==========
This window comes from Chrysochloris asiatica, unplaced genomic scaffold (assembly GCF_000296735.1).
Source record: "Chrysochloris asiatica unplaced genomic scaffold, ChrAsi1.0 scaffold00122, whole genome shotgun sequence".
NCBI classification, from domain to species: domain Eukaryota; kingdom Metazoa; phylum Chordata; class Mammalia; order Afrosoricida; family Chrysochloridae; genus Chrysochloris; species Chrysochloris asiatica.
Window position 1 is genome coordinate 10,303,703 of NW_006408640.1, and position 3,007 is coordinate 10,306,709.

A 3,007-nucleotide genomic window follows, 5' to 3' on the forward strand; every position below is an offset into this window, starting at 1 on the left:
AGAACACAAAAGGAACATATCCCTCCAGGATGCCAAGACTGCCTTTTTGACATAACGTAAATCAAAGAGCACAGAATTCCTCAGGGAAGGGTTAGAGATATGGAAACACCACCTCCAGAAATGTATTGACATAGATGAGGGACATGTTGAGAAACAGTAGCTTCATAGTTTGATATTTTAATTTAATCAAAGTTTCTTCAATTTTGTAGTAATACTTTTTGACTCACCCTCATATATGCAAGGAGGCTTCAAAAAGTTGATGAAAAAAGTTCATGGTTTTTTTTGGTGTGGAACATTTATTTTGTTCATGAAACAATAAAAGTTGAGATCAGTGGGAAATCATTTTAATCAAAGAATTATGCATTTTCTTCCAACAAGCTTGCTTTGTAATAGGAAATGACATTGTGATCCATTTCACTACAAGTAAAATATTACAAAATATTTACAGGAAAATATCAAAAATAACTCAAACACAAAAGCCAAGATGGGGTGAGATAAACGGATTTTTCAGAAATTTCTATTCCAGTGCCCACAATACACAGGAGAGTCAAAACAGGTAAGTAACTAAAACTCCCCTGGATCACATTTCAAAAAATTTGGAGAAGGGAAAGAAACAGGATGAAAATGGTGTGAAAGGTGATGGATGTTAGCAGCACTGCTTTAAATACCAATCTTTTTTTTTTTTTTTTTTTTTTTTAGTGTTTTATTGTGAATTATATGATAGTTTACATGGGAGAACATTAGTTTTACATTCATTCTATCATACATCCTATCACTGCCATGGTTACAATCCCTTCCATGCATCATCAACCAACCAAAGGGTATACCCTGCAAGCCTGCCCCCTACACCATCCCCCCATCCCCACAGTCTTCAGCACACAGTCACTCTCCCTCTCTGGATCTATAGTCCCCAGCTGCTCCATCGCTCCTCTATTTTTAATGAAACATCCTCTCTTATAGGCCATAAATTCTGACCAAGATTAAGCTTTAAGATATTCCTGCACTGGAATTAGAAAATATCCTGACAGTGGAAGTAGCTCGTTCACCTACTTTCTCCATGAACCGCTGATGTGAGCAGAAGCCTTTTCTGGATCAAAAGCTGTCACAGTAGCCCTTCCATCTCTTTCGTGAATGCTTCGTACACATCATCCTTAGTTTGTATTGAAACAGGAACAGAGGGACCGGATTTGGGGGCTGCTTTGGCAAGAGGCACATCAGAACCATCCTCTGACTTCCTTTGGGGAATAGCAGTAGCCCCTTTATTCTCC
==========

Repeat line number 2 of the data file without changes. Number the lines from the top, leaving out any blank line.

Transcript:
Source record: "Chrysochloris asiatica unplaced genomic scaffold, ChrAsi1.0 scaffold00122, whole genome shotgun sequence".